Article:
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As two of the premiere African American Writers of their time period Toni Morrison and Ralph Ellison have had a profound effect on African American culture. Both confront the difficulty of defining an identity under the burden of different, dominant and racist white culture. In The Bluest Eye, Morrison describes several characters who accept the norms offered by that culture, with tragic results. Her characters show the obvious effects of white racist assumptions about the beauty and character, but perhaps more tragically, also reveals what happens within African American culture when people apply these norms themselves. Ellison takes a different approach. His invisible man shows the reader that adopting imposed identities, while perhaps a safe and easy path to success in the dominant white culture, is nevertheless both futile and self-defeating, and furthermore, fails to offer any hope for change. Thus, both authors criticize and reject common cultural coping strategies. Morrison show that accepting white definitions of beauty and virtue result in the tragic devastation of families and individuals. Ellison recognizes that assuming the traits that the dominant culture expects leads only to invisibility and not true individual or cultural definition.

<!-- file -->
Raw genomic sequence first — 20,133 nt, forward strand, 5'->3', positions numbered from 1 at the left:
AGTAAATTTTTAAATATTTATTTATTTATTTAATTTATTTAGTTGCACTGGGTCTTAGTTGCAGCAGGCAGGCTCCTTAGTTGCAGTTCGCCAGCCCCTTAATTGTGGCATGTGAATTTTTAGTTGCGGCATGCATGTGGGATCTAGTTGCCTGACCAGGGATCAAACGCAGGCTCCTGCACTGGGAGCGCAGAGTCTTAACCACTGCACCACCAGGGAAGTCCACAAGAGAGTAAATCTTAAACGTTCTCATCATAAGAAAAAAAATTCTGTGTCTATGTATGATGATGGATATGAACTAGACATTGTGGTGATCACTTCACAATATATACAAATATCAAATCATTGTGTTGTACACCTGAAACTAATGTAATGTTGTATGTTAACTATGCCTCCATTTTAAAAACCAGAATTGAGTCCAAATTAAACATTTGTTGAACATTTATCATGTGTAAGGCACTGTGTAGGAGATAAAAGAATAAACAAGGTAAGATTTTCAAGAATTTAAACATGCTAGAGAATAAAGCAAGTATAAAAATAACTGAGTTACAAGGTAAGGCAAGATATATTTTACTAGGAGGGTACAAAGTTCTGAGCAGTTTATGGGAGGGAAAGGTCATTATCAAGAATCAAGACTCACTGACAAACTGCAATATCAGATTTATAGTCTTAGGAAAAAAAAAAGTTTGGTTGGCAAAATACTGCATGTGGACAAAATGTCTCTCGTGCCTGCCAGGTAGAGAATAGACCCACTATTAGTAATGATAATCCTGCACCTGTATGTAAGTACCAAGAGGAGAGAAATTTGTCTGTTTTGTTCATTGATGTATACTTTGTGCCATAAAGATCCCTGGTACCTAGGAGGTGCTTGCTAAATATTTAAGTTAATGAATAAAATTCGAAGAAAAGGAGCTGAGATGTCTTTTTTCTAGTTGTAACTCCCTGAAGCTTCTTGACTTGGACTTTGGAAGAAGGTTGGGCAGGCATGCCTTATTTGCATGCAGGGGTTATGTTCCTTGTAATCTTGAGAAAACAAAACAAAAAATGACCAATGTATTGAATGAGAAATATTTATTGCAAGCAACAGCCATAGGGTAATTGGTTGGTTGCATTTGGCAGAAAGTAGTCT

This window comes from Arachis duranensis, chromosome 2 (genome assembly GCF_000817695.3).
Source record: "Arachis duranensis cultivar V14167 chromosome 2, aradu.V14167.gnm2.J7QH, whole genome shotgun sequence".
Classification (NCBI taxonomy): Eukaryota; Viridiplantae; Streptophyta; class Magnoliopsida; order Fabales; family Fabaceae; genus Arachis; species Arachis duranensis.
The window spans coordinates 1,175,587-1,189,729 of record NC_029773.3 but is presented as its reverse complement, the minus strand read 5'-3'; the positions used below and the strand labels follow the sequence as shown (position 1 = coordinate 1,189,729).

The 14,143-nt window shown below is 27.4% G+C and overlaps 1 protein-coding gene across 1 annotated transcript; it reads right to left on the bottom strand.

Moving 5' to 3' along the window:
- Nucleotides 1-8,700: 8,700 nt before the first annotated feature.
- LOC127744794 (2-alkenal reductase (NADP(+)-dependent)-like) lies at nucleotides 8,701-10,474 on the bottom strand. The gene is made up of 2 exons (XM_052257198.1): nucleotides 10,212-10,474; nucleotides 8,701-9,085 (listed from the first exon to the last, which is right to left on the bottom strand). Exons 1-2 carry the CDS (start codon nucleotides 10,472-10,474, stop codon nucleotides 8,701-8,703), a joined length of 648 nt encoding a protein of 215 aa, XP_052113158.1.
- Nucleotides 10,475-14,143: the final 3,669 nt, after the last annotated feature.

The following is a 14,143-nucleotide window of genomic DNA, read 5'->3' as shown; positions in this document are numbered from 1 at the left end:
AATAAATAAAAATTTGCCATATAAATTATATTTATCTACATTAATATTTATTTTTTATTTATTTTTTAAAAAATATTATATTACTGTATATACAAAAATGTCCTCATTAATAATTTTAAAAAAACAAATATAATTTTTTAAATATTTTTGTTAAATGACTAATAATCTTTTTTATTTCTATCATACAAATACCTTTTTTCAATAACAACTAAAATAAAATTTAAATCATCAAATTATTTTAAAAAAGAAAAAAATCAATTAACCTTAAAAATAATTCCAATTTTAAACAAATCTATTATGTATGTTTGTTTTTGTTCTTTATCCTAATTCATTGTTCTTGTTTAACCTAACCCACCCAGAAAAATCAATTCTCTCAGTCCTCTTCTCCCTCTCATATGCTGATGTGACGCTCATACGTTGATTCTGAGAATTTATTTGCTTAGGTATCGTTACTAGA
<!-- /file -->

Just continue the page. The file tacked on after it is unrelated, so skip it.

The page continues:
In Toni Morrison's The Bluest Eye, beauty is defined simply as blond hair, fair skin, and blue eyes and whatever the white culture views a beautiful. The Bluest Eye presents Pecola whose one desire is to have blue eyes. Pecola is a young girl who is displaced from her home and placed in the custody of the county because her father Cholly Breedlove burned down their house. She ends up moving in with the MacTeer family neighboring black family. Pecola represents black culture. Her character in itself is a tragedy because her aspirations were so innocent but nevertheless lead to her demise. Pecola is a symbol for self hatred and self degradation, a characteristic common in The Bluest Eye .Her beliefs were not her own. She instead accepts the belief that society had imposed on her young and innocent mind. Beauty is everything that she's not and everything she never will be. At the beginning of the book Pecola struggles with the concept of beauty. "Dandelions. Why do people call them weeds? I think they're pretty. Nobody loves the head of a dandelion" (Morrison 35). "They are ugly. They are weeds" (Morrison 38). Pecola compares herself to the dandelions. She is ugly and undeserving to be loved because she is made to feel like a weed. Pecola is raised with no sense of self-esteem or self-appreciation. She is an ugly black girl with nothing going for her in terms of looks. In the eyes of society Pecola's dark black hair and her dark brown eyes don't fit the definition of beauty. Although the dominant white culture may have defined beauty, it's the black culture that retained their views and made them their own.